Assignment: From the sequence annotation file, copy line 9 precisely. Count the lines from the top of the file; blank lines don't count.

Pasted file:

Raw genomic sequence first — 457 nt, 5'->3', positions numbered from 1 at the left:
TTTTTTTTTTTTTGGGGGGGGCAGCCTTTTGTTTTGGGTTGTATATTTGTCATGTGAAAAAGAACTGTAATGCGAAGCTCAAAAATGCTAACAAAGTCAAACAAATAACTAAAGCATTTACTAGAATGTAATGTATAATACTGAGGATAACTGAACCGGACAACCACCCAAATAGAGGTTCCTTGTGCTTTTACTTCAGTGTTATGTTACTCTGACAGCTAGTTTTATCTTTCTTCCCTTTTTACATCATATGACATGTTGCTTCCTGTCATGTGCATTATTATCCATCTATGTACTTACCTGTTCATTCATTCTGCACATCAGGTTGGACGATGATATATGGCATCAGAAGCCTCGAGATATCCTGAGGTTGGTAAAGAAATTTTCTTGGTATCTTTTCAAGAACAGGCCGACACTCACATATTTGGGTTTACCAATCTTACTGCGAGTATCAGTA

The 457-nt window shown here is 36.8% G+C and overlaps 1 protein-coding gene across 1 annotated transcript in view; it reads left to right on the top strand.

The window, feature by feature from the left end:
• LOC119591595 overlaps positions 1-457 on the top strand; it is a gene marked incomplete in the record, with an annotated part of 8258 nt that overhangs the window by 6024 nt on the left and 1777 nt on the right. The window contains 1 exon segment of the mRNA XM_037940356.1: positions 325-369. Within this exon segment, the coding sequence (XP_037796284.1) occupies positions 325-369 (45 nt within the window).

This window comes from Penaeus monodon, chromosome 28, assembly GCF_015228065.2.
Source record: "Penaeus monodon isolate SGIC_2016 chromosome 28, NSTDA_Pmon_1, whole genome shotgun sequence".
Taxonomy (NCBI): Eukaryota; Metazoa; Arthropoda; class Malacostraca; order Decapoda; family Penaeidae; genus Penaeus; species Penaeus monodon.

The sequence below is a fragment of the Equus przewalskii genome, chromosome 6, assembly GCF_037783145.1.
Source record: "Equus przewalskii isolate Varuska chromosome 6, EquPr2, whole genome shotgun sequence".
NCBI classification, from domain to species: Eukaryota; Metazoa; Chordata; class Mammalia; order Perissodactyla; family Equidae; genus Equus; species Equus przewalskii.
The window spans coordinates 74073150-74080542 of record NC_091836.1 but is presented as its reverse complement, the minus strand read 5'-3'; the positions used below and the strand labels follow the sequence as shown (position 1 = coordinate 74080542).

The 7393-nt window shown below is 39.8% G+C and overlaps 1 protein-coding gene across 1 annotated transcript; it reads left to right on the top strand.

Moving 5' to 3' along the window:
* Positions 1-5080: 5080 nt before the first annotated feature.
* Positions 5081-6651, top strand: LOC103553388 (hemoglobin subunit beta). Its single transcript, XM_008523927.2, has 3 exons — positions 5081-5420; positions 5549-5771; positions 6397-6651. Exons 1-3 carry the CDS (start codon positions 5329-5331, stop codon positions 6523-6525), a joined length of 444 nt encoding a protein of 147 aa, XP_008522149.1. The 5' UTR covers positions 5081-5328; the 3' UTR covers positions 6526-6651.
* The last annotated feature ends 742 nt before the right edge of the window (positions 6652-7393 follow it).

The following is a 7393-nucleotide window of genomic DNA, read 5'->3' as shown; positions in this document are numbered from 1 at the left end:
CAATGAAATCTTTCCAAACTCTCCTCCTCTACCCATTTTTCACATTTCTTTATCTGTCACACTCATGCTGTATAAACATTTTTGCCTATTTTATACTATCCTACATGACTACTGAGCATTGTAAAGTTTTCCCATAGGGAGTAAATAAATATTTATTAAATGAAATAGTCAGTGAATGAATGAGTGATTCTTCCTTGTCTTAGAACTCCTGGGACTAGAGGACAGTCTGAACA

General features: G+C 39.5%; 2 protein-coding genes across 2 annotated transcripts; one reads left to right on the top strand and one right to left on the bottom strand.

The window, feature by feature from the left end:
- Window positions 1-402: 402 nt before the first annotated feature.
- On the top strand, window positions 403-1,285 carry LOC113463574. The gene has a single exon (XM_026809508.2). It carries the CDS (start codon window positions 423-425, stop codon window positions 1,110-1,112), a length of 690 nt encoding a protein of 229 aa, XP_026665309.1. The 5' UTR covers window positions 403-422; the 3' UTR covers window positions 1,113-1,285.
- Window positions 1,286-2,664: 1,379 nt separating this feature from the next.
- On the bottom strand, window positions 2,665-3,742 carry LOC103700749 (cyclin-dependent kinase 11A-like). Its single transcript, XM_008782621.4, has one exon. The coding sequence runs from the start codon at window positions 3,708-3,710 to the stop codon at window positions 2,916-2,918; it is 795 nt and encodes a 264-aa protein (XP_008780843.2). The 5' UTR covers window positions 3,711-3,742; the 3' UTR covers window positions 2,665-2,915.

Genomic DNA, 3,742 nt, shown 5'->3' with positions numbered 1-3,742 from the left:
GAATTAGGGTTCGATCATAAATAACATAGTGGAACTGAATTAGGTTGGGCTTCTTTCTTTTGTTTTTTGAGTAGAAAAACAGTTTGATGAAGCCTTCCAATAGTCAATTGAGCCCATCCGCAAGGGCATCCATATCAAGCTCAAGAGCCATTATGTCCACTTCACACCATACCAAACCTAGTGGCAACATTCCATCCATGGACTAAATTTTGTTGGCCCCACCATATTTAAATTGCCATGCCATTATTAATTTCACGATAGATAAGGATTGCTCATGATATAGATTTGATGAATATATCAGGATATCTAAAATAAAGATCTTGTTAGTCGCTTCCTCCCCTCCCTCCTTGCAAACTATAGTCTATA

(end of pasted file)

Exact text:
The sequence below is a fragment of the Equus przewalskii genome, chromosome 6, assembly GCF_037783145.1.